When Winston Roche came marching home from the trenches of World War I in 1918, his lungs burned by mustard gas and part of a finger torn off by a machine-gun bullet, he did not find the hearty welcome promised in the popular song of the time.
"There were no jobs and medical services were inadequate," said the 92-year-old North Hollywood resident. "All we got was a little mustering-out pay and train fare home. A pension for us was never passed."
Which is why Roche, a much-decorated doughboy, was delighted to receive an invitation to ride in a place of honor in Hollywood's Desert Storm parade Sunday.
"It's the greatest honor in my life, being in the Hollywood parade honoring veterans--especially those returning from the Gulf," he said in an interview. His grandson, Robert Doyle Roche of North Hollywood, a petty officer on the USS Saratoga, just returned from the Gulf but will not be in the parade.
Although the parade is being held to recognize Gulf War veterans, its proximity to Armed Forces Day on Saturday caused organizers to extend invitations to veterans of all wars, said a spokesman for parade co-chairman Johnny Grant.
Roche and his wife, Elsie, will ride on a float with two other World War I veterans, Lawrence McConnell, 97, of Los Angeles and Samuel Gossett, 87, of Chatsworth.
A large crowd is expected to view the parade, which will include an Abrams tank, a Patriot missile and a flyover by planes representing several generations of modern warfare, from the B-17s and B-25s of the World War II era to modern jets. Lt. Gen. Calvin A.H. Waller, deputy commander of Gulf forces, is the grand marshal.
A World War I ambulance scheduled to take part will bring back memories to Roche.
He was an 18-year-old youth out of high school when the United States entered World War I, the "war to end all wars." It was 1917, and "Over There" was a popular song of the day. "I wanted to go fight the Kaiser, and I needed a letter from my dad. It was a great honor to fight for America," he said.
He wound up in the 5th Infantry Division engineers, earning $35 a month for digging trenches and gun emplacements. When it rained, he slept in the mud. Meals consisted of hardtack, French rolls and cold coffee.
Roche spent 42 days in the battle of the Argonne Forest. At Aisne-Marne, where the Allies stopped the Germans advancing on Paris, the young engineer was hit in a cross-fire.
"A machine-gun bullet went through my side, pierced my ribs, and tore off top of a finger," he said. "I didn't notice it until I saw the blood."
He was gassed in the trenches at St. Mihiel, inflicting lung damage from which "I still get coughing spells," he said. "The Germans sent in gas shells at night. . . . My gas mask was damaged after we'd crawled through a lot of barbed wire, so some of us got a full dose."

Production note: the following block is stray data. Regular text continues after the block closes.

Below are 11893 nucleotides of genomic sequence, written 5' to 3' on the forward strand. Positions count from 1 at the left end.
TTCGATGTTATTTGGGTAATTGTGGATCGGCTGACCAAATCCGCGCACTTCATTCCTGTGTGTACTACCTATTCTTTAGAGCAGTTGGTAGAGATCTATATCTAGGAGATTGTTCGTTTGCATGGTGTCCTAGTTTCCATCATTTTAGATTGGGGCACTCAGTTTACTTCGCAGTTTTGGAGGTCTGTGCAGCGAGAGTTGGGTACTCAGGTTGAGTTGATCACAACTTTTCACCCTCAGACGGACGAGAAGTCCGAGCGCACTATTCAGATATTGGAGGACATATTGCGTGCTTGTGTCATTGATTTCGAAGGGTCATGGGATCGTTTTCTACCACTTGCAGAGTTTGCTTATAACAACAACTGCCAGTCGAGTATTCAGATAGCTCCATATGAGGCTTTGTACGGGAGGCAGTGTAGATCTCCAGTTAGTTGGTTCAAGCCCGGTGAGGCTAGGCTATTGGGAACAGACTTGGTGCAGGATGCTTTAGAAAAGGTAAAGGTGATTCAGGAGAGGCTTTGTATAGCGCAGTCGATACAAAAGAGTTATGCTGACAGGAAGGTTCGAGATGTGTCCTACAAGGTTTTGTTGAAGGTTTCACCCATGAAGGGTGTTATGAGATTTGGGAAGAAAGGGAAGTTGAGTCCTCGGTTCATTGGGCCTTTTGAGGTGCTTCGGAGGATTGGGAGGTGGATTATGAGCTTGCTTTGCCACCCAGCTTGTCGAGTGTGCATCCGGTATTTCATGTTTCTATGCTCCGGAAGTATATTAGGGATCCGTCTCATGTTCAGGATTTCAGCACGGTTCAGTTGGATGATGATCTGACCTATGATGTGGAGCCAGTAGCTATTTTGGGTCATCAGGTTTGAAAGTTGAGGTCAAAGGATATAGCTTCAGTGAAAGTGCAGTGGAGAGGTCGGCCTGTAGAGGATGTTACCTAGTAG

His voice got raspy when he spoke about it. "It burned our eyes so bad we had to be led by hand to a field hospital. I was only 19 and I thought I was done for."
Roche was awarded the Purple Heart, Aisne-Marne, Chateau-Thierry, St. Mihiel and Argonne medals. And, for assisting a wounded French soldier to an aid station, the engineer received the Croix de Guerre. He left the service a 2nd lieutenant.
But when he returned to the United States, he found hard times and only meager services awaiting thousands of veterans. Their urgent needs, he said, caused him and other ex-soldiers to press for veterans benefits.
"We lobbied Congress for hospitalization, schooling, and a chance to buy a home or farm," he said. Although they were unsuccessful, they laid the foundation for the GI Bill that benefited World War II veterans.
Today, there are about 74,000 World War I veterans, said Roche. "Ninety-seven percent of them are in hospitals and nursing homes," he said. "And federal budget cutbacks have caused reduced services for them in VA hospitals. We're trying to keep what we have."
Because of his concern for his friends, Roche has worked as a volunteer at Sepulveda VA Medical Center for 25 years. For 22 years he has traveled to Washington several times a year to lobby for veterans rights.
Four years ago, the French government awarded him and 17 others the Legion of Honor in recognition of the 70th anniversary of America's entry into the war.
When his service years ended, Roche worked as an engineer for the Department of Water and Power on the L.A. Aqueduct.
Later, he was a surveyor and chief of surveys for the city of Los Angeles' recreation and parks. After retiring in 1969, he served on the Governor's Board on Aging and on the Los Angeles office of the Civil Defense Commission.
Roche now gives lectures to veterans groups and schoolchildren.